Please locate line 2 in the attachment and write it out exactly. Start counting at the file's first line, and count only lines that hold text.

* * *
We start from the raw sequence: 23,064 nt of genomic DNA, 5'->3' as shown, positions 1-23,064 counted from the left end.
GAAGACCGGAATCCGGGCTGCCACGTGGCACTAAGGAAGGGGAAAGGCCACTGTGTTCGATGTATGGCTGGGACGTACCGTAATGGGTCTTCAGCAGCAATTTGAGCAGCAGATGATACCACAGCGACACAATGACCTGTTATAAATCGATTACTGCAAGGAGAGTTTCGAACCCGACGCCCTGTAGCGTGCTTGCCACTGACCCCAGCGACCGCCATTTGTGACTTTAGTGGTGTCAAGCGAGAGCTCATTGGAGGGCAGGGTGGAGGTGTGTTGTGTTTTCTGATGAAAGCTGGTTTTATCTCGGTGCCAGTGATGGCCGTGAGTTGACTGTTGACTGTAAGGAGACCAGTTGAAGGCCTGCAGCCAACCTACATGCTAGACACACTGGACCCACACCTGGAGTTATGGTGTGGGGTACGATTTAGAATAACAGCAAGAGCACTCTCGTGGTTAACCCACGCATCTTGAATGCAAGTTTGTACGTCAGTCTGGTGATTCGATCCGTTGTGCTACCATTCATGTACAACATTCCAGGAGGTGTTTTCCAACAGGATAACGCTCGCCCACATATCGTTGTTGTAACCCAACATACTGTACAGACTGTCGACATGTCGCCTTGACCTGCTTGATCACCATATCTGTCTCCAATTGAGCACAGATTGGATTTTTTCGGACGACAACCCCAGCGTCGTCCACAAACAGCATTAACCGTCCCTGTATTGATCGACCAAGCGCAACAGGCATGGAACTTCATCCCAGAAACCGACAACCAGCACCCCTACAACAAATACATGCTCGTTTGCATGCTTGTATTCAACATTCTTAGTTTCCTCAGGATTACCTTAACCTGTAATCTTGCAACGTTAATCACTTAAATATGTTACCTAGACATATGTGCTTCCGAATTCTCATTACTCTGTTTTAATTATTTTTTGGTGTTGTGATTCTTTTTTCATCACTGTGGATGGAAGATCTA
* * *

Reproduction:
GAAGACCGGAATCCGGGCTGCCACGTGGCACTAAGGAAGGGGAAAGGCCACTGTGTTCGATGTATGGCTGGGACGTACCGTAATGGGTCTTCAGCAGCAATTTGAGCAGCAGATGATACCACAGCGACACAATGACCTGTTATAAATCGATTACTGCAAGGAGAGTTTCGAACCCGACGCCCTGTAGCGTGCTTGCCACTGACCCCAGCGACCGCCATTTGTGACTTTAGTGGTGTCAAGCGAGAGCTCATTGGAGGGCAGGGTGGAGGTGTGTTGTGTTTTCTGATGAAAGCTGGTTTTATCTCGGTGCCAGTGATGGCCGTGAGTTGACTGTTGACTGTAAGGAGACCAGTTGAAGGCCTGCAGCCAACCTACATGCTAGACACACTGGACCCACACCTGGAGTTATGGTGTGGGGTACGATTTAGAATAACAGCAAGAGCACTCTCGTGGTTAACCCACGCATCTTGAATGCAAGTTTGTACGTCAGTCTGGTGATTCGATCCGTTGTGCTACCATTCATGTACAACATTCCAGGAGGTGTTTTCCAACAGGATAACGCTCGCCCACATATCGTTGTTGTAACCCAACATACTGTACAGACTGTCGACATGTCGCCTTGACCTGCTTGATCACCATATCTGTCTCCAATTGAGCACAGATTGGATTTTTTCGGACGACAACCCCAGCGTCGTCCACAAACAGCATTAACCGTCCCTGTATTGATCGACCAAGCGCAACAGGCATGGAACTTCATCCCAGAAACCGACAACCAGCACCCCTACAACAAATACATGCTCGTTTGCATGCTTGTATTCAACATTCTTAGTTTCCTCAGGATTACCTTAACCTGTAATCTTGCAACGTTAATCACTTAAATATGTTACCTAGACATATGTGCTTCCGAATTCTCATTACTCTGTTTTAATTATTTTTTGGTGTTGTGATTCTTTTTTCATCACTGTGGATGGAAGATCTA